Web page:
When The Woo Goes Bad: “I Was A Teen-Wolfette!”
The other day, I promised to share some of my woo-gone-wild stories. Here’s the first of them.
Once upon a time…
…I spent a bit of time hanging around online with alternative spirituality peeps. And by alternative spirituality peeps, I mean people interested in out-of-the-mainstream belief systems, not marshmellow treats in the shape of crystals and dream catchers.
Because that would be just too weird.
Most of the folks in that crowd were lovely, sensible people, but there were a few outright wonky individuals, who took their woo a little too seriously. These most serious of the serious, strangest of the strange folks could be found online; these are their stories. Names and details have been changed to protect the innocent and wacked out. And yes, even though the stories are somewhat tragic, it’s ok to giggle, so long as it’s an affectionate giggle.
Ahem. Story #1:
“I Was A Teenage Wolfette”
One of the hazards of old timey chat rooms was that they tended to attract teenagers,who wandered into spiritual/religious chats looking for help with their angst. Usually, a pat on the head and some reassurance that they were normal and it would get better did the trick, but sometimes…
There was this one kiddo who was really, really fascinated with wolves. She had a social studies teacher who was Native American, and had shared some of the traditional mythologies with her, including stories of ancestors who could shape-shift into animals.
So our young teen friend started scouring the web for instructions on shape-shifting, and eventually found a group of middle-aged wolf-fanatics who were absolutely determined that with enough faith and howling-practice, they’d be able to actually, physically turn into wolves, at will. Their technique involved a lot of self-hypnosis, deep meditations and disciplined baying at the moon.
On hearing this, I explained that her new ‘net friends were not exactly playing with a full deck, that she should be cautious who she listened to, and pointed her back towards her parents and social studies teacher to clarify the meaning of the old stories.
But she was having none of it.
Her teacher was “holding out” on her, and she insisted he was “refusing to tell the truth!” (In other words, Mr.Social Sciences had politely said the internet wolf-friends were bonkers.)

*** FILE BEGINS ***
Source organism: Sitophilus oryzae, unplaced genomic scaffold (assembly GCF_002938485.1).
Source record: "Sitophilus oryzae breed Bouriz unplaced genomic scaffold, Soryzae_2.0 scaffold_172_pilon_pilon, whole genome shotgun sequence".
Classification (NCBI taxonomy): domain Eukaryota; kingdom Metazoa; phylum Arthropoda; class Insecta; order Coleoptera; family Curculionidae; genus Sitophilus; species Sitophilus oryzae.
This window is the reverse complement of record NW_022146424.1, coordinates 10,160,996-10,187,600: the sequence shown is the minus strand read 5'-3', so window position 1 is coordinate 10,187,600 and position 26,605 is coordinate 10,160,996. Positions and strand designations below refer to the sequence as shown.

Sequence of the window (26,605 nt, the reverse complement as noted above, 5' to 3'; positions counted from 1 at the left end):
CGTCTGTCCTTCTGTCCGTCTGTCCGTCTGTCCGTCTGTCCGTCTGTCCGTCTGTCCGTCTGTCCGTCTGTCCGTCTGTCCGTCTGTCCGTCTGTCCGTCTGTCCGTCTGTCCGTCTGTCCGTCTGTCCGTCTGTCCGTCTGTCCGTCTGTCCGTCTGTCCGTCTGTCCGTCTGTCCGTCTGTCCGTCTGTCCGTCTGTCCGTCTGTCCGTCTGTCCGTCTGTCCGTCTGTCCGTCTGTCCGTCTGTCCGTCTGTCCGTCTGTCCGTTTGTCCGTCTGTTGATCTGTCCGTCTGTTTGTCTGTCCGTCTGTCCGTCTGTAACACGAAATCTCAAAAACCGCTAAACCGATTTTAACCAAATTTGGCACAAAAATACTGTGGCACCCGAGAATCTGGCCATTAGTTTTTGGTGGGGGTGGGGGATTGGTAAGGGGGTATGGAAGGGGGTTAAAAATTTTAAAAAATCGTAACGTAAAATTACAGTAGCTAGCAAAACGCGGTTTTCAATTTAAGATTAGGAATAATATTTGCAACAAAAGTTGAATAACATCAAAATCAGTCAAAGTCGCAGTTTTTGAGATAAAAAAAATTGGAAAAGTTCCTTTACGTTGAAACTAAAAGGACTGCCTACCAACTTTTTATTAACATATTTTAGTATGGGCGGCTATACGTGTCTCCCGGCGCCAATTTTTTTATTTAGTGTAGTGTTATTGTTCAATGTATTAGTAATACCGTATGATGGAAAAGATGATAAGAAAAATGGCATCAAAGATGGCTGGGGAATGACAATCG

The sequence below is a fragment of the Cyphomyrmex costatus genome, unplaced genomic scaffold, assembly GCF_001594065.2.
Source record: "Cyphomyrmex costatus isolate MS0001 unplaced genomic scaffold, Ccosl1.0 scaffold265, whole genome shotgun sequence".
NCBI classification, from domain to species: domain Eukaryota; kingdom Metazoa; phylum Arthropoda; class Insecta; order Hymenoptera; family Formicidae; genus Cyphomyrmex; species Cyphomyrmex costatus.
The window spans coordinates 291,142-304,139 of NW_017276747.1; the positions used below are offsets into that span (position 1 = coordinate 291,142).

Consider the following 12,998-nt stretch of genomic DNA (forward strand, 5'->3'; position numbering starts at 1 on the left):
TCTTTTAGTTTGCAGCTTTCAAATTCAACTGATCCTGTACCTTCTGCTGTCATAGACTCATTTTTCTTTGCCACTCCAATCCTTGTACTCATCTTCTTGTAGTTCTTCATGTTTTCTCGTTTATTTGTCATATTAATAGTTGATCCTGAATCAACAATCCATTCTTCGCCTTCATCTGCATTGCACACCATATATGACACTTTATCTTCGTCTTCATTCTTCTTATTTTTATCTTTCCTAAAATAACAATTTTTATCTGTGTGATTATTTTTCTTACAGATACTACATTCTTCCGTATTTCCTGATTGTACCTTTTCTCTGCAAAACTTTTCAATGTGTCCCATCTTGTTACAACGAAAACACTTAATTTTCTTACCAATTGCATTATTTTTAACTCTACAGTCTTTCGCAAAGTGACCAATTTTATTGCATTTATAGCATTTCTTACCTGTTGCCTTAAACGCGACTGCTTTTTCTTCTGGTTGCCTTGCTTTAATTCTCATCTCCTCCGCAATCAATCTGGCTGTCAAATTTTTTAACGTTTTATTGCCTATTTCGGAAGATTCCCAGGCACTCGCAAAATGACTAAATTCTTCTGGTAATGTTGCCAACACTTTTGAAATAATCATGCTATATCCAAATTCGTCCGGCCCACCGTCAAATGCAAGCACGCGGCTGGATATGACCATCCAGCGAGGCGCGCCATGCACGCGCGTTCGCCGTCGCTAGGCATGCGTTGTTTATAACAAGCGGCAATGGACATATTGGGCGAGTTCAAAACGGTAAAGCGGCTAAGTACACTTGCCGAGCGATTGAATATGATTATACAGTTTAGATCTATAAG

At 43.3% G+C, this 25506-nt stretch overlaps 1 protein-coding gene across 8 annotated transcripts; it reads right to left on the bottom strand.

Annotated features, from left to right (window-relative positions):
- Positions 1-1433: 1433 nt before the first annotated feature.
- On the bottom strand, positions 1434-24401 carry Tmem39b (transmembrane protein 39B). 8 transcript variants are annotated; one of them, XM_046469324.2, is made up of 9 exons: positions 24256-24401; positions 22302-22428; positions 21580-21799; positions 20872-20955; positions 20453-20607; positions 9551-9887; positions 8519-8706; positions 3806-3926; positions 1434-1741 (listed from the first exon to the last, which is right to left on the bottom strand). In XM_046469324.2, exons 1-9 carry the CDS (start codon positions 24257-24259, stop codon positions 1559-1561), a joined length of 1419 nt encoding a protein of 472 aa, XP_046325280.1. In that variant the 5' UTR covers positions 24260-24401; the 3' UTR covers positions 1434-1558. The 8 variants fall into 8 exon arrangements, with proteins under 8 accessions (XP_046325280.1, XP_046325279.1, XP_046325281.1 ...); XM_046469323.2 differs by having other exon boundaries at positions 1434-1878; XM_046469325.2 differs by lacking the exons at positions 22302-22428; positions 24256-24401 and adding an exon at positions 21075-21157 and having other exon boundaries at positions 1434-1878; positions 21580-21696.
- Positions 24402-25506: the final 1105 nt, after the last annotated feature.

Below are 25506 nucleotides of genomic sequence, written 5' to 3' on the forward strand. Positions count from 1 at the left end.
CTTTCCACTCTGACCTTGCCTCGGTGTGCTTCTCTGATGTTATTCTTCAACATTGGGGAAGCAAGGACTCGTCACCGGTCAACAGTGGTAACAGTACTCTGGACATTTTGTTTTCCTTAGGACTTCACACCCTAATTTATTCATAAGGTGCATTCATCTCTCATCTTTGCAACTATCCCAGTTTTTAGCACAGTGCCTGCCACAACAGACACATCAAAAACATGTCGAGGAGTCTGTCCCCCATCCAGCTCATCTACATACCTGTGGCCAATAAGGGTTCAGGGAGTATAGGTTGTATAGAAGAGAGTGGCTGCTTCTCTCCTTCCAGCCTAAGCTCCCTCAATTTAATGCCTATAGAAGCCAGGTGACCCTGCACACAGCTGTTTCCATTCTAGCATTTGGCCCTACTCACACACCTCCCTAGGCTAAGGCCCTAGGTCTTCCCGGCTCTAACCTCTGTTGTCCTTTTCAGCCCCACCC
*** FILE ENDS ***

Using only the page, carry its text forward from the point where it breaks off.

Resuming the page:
When I refused to help with her quest to become well-furred, Ms. Teen-Wolfette quit talking to me, too… at least for a while.
I wasn’t sure if I should be relieved, or concerned; in the end, I was both.
A month or so later, she came bounding back into the chat rooms, seeking me out.
“OMG, I have fangs… FANGS! And they’re growing! This stuff works and I’m scared and I don’t want to be a wolf anymore! Make it stop!”
Somehow (I’m still not sure how) I managed not to LOL at her.
It turned out that she’d been doing lots and lots of meditations on becoming a wolf, for hours a day. My suspicion was (and is)she’d planted such a strong “I’m becoming a wolf!” suggestion in her head that when she peered at her teeth and noticed the normal, adult pointy cuspids at the corners of her mouth, she assumed they were new wolf fangs sprouting. She was in her early teens, so it’s possible that her adult cuspids had only recently come in, or that she’d had them a few years and just never noticed.
Or, well, maybe she WAS growing wolf fangs, for all I know.
But I patted her on the head, referred her back to her parents and teacher again, and assured her that yes, if she stopped the howling-practice, she would definitely not continue down the path to wolf-hood.
A few years later, she tracked me down again to thank me for being so patient with her, and for not giggling where she could hear me.
Thus endeth the saga of the Wolfette-Woo-Gone-Wild.
The Moral of the Story?
Well, it might be “Never look a teen-wolf in the mouth” or “Let sleeping cuspids lie.” or “For Gawd’s sake, Lil’Red, stay on the path all the way to Grandma’s house, and don’t talk to Wolves!”
But in an effort to make this weirdly fit the topic of success as a Quirkipreneur? We’ll go with this:
“Beware the risks of buying of your own PR…”
Think you have a better moral to offer? Maybe your own scarified woo tales?
Wanna tell me to stop referring to woo and get on with the biz talk?
Your thoughts are welcome in the comments!
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